The Bank of Ghana’s (BoG) recent decision to implement a 15 percent unified Cash Reserve Ratio (CRR) on both local and foreign currency bank deposits is poised to intensify pressure on the already strained Treasury market.
Last week’s auction results revealed such fears as there was a liquidity squeeze following the new CRR directive. The Treasury’s target of over GH¢5billion was undersubscribed by GH¢1.7billion, as the new directive drained excess liquidity on the interbank market while commercial banks raced to meet the regulatory requirement.
Since November 30, the new unified CRR mandates a 15 percent reserve requirement on both cedi accounts and foreign currency holdings at domestic banks, to be held in local currency. Previously, the CRR on local cedi deposits stood at 14 percent while foreign currency deposits were subject to a 12 percent reserve requirement, which was reduced from 13 percent. These foreign currency reserves were held in the respective currencies.
The rationale behind this move was the banking sector’s surplus liquidity amid decreasing credit issuance and lending growth. The Bank of Ghana’s (BoG) decision to increase and standardise the CRR aims to tighten monetary conditions further and assist in the ongoing fight against high inflation. However, concerns have been raised regarding the potential escalation of government borrowing costs on the Treasury market as a consequence of this reserve hike.
According to GCB Capital, a market watcher, given the deposit numbers at the end of October 2023, the new CRR directive should drain about GH¢11billion in cedi liquidity from the interbank market.
Evidently, the Treasury’s target size suffered an undersubscription of 30 percent at the auction’s close last week. This marks the first time in eight weeks that government has missed its auction target. Investors tendered GH¢3.92billion across the 91-to-364-day bills, compared to the target size of GH¢5.62billion.
The Treasury accepted all the bids, sufficient to cover a sum maturing face value (FV) of GH¢3.45billion due on Monday, December 4, 2023 across all the bills, reflecting a maturity cover of 1.13x.
Consequently, yields reversed the trend, recording a mixed performance, with the 91-day bill increasing by 7bps to 29.57 percent. In contrast, the 182-day bill remained the same at 31.76 percent, while the 364-day bill increased by 21bps to 33.44 percent.
Reviewing last week’s Treasury market performance, GCB Capital said: “We expect the reversal in yield to be temporary as the continuous decline in inflation and normalisation of GH¢ liquidity conditions after the initial shock from the CRR directive reinforce the anticipated yield correction cycle”.
The unification and upward adjustment of the CRR have been portrayed as a timely intervention aiming to mitigate the costs associated with BoG’s OMO operations, and facilitate liquidity withdrawal from the cash-rich banking system without a corresponding increase in expenses. Additionally, this move seeks to reintroduce FX liquidity held in reserves back into the economy to maintain continuous cedi stability.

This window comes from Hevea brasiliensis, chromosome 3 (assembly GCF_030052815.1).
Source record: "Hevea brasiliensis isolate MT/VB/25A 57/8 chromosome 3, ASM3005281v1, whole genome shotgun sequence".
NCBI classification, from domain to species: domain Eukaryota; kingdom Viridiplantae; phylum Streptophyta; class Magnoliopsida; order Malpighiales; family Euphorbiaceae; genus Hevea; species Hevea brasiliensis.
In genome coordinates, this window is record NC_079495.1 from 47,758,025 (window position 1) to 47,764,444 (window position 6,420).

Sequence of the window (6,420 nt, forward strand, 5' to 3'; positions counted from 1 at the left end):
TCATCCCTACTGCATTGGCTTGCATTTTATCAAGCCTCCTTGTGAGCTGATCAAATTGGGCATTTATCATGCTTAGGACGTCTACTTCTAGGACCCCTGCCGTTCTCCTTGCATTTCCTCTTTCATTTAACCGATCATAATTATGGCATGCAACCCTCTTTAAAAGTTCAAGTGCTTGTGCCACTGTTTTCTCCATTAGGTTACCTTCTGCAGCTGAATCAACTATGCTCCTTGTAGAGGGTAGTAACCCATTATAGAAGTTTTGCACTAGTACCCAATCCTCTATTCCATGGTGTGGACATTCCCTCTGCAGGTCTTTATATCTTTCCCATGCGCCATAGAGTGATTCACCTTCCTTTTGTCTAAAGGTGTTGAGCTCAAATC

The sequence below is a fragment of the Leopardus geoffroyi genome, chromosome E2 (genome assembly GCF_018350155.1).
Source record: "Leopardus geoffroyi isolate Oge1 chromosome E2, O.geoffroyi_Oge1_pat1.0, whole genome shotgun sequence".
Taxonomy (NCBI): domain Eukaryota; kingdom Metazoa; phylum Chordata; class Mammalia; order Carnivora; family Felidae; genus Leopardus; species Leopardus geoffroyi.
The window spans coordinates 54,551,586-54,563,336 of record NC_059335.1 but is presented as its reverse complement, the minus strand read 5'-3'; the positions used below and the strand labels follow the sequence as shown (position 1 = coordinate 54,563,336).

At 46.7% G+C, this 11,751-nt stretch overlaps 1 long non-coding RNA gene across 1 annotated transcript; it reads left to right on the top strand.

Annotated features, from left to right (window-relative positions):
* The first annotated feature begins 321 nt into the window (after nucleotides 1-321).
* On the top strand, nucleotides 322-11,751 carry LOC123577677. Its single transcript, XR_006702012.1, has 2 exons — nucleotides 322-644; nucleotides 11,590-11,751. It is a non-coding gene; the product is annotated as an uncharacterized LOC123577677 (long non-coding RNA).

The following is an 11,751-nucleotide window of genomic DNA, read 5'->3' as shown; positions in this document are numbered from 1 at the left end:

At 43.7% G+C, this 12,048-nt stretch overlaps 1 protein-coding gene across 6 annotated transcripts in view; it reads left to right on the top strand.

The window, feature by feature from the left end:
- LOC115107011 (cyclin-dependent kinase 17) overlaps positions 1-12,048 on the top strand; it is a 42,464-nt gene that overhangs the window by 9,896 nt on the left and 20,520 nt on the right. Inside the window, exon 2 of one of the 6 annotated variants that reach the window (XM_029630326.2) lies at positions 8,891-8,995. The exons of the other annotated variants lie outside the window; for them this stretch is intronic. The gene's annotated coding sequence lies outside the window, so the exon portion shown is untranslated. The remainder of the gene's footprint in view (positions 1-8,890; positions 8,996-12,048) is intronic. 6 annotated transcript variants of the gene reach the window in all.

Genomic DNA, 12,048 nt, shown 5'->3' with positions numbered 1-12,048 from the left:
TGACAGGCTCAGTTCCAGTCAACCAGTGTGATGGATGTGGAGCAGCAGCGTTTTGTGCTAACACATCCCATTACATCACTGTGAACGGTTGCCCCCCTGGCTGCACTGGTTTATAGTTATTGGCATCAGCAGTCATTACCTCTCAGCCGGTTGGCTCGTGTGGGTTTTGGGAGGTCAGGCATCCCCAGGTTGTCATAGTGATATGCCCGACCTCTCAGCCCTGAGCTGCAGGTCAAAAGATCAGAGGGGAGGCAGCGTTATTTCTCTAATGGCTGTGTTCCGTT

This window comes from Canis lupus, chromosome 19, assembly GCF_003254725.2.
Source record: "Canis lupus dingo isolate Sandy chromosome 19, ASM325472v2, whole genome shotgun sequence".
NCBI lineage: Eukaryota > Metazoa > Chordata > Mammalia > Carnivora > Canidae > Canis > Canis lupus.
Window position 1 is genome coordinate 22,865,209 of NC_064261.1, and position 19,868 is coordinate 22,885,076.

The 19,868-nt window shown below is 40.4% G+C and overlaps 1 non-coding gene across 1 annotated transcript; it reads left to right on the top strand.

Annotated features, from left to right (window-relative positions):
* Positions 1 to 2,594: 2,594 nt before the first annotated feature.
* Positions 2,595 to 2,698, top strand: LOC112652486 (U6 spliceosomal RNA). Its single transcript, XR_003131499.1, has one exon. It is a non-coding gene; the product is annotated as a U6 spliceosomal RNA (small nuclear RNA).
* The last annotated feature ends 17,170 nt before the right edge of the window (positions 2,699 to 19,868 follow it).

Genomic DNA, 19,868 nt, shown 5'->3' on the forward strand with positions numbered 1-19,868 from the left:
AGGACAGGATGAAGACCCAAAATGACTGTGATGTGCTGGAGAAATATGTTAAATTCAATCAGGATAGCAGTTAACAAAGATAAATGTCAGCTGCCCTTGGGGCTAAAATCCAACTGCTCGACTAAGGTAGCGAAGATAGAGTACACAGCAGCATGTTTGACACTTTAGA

“Largely, banks have directed their deposits into high-yielding T-bills and the BoG’s open market operation (OMO) bills due to the lack of other credible investment alternatives in the market, resulting in a 7.5 percent y/y contraction in total credit and advances,” stated GCB Capital in its review of the central bank’s liquidity management measures.
Amid government’s significant domestic financing requirements for 2024, concerns have surfaced regarding potential limitations on yield correction across the spectrum of Treasury bills spanning from 91-days to 364-days.
The Treasury, as of November 30, 2023, had exceeded its money market issuance target – issuing GH¢137.86billion against a GH¢125.39billion target. Notably, GH¢28.43billion of the total issuances represented net new debts, aimed at supporting the 2023 budget due to government’s inability to access international capital markets.
The imposition of this liquidity squeeze, following the 15 percent unified CRR, implies government might have to persist with offering higher interest rates to sustain domestic investor participation in financing its substantial borrowing needs for 2023 and 2024.
T-bill yields and market expectations
The recent surge in yields on the 91-day, 182-day, and 364-day Treasury bills – ranging from 300 to 400 basis points this year – appears to be showing signs of nearing a peak. However, concerns have arisen that the new 15 percent unified CRR could potentially stall any significant decline or relief rally in yields.
While there’s optimism regarding the near-term inflation outlook pressuring yields lower, the imposed CRR hike now restricts the potential downside as government contends for an even smaller pool of available investable funds in the market.
Market sentiments suggest that nominal yields might have reached a peak, ranging between 29.97 percent to 33.70 percent along the T-bill curve. Expectations for a yield correction are prevalent, especially with adjustments in the T-bill auction process – including pre-auction price guidance by the Treasury through Primary Dealers (PDs).
The BoG’s move to unify and raise the CRR also aims to uphold local cedi stability, assisting in liquidity withdrawal from banks without incurring additional costs while reinjecting FX liquidity to support continuous stability.